Oh yeah, they can stick him each day when they want to take six to eight vials of blood.  But they usually don't like to do it like that.  They usually like to do it through a port of some type. 

You may think these are silly questions, and that they have already thought of them, but I don't have so much faith.  For the first time in over a month, they gave John two days off yesterday and today (Saturday and Sunday).  We were very happy, and then Saturday night it occured to me that they had never told us how to flush a PICC line nor given us PICC line supplies!!!  We were going to have to take care of the maintenance of the PICC line ourselves for the first time (Day Hospital had been doing it for John every day up until this time.).  Fortunately John had overheard a nurse talking to somebody in Day Hospital the other day.  He also remembered some of how to do the Hohn chest port he used to have, and I remembered some, and together we figured out how to flush the PICC line. It was kind of frightening, because we needed a different amount of heprin, and it took John to figure out how to get the different amount of heprin in the syringe.  You also have to apply a different amount of pressure when you flush the lines.  We overheard that too.  And another thing. John was due for a PICC line bandage change on Sunday which he missed because he had the day off from Day Hospital.  It was very important that he got it changed, because he has only had the PICC line for a week (remember, they put in a new PICC line), and it is imperative that they change the bandage on time so that it doesn't get infected.  Well Dr. Claxton told Day Hospital to give John two days off without scheduling a bandage change.  We have to make sure the PICC line team changes the bandage at Day Hospital on Monday.  And one more thing.  They didn't call the supply company for us.  I don't know WHAT they were thinking.  We didn't have the right size syringes for the line.  If John hadn't have overheard the amount of saline and heprin that was supposed to be in the syringes it would have been disasterous.

I am saying all of this to say, yes we made it through, but I don't like the sloppiness of what was done to us, and who knows what kind of treatment John is going to get when he goes home.  Are they even going to draw labs on him???

Okay, enough, like I said, perhaps I am just being over reactive and paranoid.  Maybe he doesn't need to go home with a bunch of labs drawn.  Maybe he will do just fine at home.  Maybe his creatinin level and his counts will clear up immediately.  Why am I apprehensive?  Maybe my feeling this time is wrong.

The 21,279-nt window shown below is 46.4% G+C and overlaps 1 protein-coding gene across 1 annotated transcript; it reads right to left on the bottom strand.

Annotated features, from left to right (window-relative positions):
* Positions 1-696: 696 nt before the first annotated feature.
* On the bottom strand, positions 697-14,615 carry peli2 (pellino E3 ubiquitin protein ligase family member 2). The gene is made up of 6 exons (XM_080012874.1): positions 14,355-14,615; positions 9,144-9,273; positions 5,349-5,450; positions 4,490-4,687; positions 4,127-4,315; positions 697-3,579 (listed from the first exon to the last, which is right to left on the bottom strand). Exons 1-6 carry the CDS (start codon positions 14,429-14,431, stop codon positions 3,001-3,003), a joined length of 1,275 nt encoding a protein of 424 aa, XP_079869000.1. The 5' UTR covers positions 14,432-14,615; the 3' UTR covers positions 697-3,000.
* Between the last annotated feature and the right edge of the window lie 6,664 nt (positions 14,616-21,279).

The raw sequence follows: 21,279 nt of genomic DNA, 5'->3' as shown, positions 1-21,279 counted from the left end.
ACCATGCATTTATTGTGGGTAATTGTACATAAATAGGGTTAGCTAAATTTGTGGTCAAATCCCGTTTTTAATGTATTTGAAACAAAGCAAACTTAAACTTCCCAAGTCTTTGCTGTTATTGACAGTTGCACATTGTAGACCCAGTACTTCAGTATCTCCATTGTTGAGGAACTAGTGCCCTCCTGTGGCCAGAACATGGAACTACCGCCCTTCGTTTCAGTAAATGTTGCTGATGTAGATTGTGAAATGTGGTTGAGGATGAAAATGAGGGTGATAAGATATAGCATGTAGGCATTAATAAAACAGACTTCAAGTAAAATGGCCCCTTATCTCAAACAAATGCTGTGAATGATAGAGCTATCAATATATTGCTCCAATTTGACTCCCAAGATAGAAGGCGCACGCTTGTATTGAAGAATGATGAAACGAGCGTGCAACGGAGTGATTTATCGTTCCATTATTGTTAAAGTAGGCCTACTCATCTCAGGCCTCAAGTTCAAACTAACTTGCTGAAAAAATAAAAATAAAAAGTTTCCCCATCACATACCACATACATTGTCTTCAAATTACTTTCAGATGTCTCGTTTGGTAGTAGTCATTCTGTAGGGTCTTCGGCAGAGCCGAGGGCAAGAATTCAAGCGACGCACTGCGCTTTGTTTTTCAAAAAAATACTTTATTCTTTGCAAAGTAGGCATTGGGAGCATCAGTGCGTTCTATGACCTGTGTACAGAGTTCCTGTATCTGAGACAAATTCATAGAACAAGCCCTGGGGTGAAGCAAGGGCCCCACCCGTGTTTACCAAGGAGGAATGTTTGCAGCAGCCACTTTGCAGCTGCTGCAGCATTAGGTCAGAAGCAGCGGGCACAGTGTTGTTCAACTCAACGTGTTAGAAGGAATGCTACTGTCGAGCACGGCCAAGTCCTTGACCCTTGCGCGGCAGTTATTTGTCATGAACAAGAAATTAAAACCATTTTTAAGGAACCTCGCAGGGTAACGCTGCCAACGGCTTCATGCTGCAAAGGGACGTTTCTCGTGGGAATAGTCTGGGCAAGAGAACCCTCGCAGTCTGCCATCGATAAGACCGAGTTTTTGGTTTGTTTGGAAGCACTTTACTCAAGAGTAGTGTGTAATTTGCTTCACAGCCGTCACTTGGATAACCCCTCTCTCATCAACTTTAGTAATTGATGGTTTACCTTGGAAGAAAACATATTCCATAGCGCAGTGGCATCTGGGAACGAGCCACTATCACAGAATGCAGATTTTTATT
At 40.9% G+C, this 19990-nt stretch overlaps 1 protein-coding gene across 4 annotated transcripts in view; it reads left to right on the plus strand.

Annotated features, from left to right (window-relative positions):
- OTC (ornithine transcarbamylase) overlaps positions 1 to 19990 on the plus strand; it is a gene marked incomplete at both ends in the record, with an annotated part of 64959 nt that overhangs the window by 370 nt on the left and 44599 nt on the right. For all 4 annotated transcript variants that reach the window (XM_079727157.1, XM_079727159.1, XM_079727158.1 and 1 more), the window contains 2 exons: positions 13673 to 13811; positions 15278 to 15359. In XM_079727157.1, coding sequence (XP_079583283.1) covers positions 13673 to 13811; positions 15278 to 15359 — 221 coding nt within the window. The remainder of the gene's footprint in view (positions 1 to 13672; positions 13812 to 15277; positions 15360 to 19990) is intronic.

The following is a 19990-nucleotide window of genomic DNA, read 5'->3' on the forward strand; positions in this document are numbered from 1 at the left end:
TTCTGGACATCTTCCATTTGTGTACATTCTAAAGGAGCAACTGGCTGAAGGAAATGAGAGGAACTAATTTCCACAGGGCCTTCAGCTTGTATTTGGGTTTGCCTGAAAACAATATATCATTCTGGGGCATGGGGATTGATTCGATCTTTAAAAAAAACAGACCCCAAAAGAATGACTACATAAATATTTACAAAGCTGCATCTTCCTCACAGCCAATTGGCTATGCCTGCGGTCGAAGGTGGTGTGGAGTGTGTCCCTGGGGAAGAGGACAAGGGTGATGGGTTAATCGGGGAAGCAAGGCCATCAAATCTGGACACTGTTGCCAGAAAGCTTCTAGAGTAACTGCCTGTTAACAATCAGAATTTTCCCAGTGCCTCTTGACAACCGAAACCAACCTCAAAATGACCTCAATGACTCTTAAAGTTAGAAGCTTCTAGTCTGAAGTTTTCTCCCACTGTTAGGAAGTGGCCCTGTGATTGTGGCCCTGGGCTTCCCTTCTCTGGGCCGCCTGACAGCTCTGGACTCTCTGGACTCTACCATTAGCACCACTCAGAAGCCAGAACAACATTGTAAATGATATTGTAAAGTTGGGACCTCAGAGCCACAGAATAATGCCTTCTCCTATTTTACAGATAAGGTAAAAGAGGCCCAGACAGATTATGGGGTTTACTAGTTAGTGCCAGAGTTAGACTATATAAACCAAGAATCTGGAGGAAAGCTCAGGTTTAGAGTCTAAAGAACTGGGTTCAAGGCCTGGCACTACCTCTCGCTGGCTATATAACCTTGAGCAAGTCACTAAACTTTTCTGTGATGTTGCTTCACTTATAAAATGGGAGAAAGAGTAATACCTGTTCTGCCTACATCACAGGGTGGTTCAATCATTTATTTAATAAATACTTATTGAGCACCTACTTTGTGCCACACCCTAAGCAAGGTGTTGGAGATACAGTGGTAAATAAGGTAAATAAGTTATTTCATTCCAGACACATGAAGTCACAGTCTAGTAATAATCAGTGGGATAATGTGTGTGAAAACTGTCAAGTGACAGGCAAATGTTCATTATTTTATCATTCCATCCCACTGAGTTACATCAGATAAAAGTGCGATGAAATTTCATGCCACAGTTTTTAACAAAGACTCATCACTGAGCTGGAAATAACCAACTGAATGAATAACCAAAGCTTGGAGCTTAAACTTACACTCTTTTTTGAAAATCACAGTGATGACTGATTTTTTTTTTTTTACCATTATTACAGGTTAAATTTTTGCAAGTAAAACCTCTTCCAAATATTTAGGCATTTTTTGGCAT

I hate not know.  I am trying to relax here.


Saturday, March 25, 2006

We are finally going home!

                        We are going home!!!

Wow, oh wow, oh wow, oh wow!  Tomorrow we are finally going home!  We got the green light from Sue at Day Hospital, and from Dr. Claxton. I haven't been this elated in, well, I don't know how long.  

John's GVH rash made a dramatic improvement, which is the main reason why he is allowed to go home.  He will get his last IV treatment for it this coming Thursday.  He will still have to take oral meds for the GVHD for a long time, however, to keep it in check.  But his GVH is improving dramatically!

Oh, John will still be receiving treatment at Day Hospital one day a week.  We will have to drive up.  It will be two and a half hours each way!  These will make for long days, but it will be worth it, because it will allow us to stay in our own home.  The first trip back here to Hershey will be this Thursday.  John will go to Day Hospital in the morning.  He also has an appointment in the afternoon to see Dr. Claxton.  And to get one of those yucky bone marrow biopsies.  It will be his seventh! 

Oh, I want to tell you all something before I forget!  John got his second Mixed Chimerism test back.  His immune system is 95% donor!  That is INCREDIBLE!!!   

Well I better run, I gotta get to packing!  Love, Krissy :)

Saturday, March 18, 2006

Happy St. Patrick's and Italian Day!

Hey you all!  Wow it's been a long time.  I haven't had much computer access is why I haven't written in a long time.  The computer is completely down at Hope Lodge, I don't have access to the ones at the hospital, and only limited access at the library.  That is where I am doing this entry from now, the Hershey Community Library.  They let me have a limited amount of time on here.